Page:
Florida Sheriff Reopens Cold Case Tied to ‘Tiger King’ Series

Carole Baskin, founder of Big Cat Rescue, walks around the property near Tampa, Fla., in July 2017.  (Loren Elliott/Tampa Bay Times via AP, File)

TAMPA, Fla. (CN) – The popular Netflix docuseries “Tiger King” prompted a Florida sheriff to reopen a cold case involving the missing former husband of the big cat sanctuary owner featured in the show.

Hillsborough County Sheriff Chad Chronister asked for new leads this week in the case of Don Lewis, who disappeared in 1997.

This notice seeks the public’s help for new leads in the disappearance of Jack “Don” Lewis. (Hillsborough County Sheriff Chad Chronister via AP)

“Since @netflix and #Covid19 #Quarantine has made #TigerKing all the rage, I figured it was a good time to ask for new leads,” Chronister tweeted Monday.

Lewis, who would be 81 years old today, was married to Carole Baskin, the owner of Big Cat Rescue near Tampa and the nemesis of Oklahoma zookeeper Joseph Maldonado-Passage aka Joe Exotic.

The sanctuary owner and the zookeeper feuded over Maldonado-Passage’s treatment of tigers and other big cats. That feud culminated in a murder-for-hire plot that landed Maldonado-Passage behind bars on a 22-year sentence.

The Netflix documentary series tackles Lewis’ disappearance in the third episode and offers up several theories, including that Baskin fed him to her tigers at the sanctuary. Maldonado-Passage even made a YouTube music video — “Here Kitty Kitty” — that shows a Baskin doppelgänger feeding a tiger scraps of meat while he sings about the alleged murder.

Lewis, a millionaire, disappeared on Aug. 18, 1997. His van was later found at a nearby airport. He was officially declared dead in 2002.

So far, the Hillsborough County Sheriff’s Office has received a handful of tips each day since the series was released, Chronister said at a press conference Tuesday. None of the tips are credible, he said.

The sheriff has assigned a detective to the case.

Joseph Maldonado-Passage aka Joe Exotic. (Santa Rosa County Jail via AP, File)

“What we’re hoping is maybe someone has had a change of heart, maybe a relationship status has changed,” Chronister said. “Anything that will prompt someone to call with a legitimate lead, a piece of evidence.”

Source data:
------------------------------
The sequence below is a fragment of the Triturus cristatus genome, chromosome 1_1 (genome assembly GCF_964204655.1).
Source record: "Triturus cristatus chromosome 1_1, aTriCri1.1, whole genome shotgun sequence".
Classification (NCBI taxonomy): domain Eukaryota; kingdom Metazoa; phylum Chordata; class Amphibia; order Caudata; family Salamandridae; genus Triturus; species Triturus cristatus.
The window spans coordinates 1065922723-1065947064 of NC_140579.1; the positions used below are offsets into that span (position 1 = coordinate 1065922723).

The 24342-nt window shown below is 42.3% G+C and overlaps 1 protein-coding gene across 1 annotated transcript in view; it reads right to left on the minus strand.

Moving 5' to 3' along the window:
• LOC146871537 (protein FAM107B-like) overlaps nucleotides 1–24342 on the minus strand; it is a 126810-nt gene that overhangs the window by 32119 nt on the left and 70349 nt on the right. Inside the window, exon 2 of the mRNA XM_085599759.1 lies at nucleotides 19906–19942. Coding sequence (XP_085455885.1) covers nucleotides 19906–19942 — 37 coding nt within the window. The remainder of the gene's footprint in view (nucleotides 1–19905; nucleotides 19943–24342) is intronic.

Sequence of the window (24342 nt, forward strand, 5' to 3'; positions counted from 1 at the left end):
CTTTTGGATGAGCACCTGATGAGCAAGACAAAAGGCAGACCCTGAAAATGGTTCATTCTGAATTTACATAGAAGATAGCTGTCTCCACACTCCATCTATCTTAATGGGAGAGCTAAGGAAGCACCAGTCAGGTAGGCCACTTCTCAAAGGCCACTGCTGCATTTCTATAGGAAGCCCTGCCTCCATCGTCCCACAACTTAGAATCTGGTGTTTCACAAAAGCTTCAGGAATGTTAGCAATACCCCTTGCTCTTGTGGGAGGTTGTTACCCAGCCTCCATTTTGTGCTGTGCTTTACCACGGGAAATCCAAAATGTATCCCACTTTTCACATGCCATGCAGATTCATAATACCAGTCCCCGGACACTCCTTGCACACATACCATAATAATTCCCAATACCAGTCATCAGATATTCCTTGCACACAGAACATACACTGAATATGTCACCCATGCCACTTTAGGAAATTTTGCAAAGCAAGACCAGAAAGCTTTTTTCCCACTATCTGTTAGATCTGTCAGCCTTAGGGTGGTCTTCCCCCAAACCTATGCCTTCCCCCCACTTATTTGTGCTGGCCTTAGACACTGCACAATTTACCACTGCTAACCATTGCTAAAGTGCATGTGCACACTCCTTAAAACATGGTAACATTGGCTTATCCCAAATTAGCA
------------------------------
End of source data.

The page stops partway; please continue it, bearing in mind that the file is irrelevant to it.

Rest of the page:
Baskin did not immediately respond to a request for comment but defended herself in a blog post after the series first aired.

“Don was not easy to live with and like most couples, we had our moments,” she wrote. “But I never threatened him and I certainly had nothing to do with his disappearance. When he disappeared, I did everything I could to assist the police.”

Baskin said Lewis began showing signs of “mental deterioration” before his disappearance. She also said he may have fled to Costa Rica. She strongly denies grinding him up and feeding him to her cats, as Maldonado-Passage and others have suggested.

On Tuesday, the sheriff said the sanctuary’s meat grinders were removed weeks before Lewis disappeared. Chronister also said Baskin declined a polygraph test on the advice of her attorney.

“I can’t even begin to describe how complicated this case is,” he said. “Everyone had their own theory.”

Susan Bass, a spokeswoman for Big Cat Rescue, said in a statement, “We hope the sheriff’s plea for leads will result in new information about what happened to Don Lewis.”

Maldonado-Passage has kept himself in the news since the series began, too, with a $93.8 million lawsuit filed against several federal agencies, claiming they set him up to take his animals.

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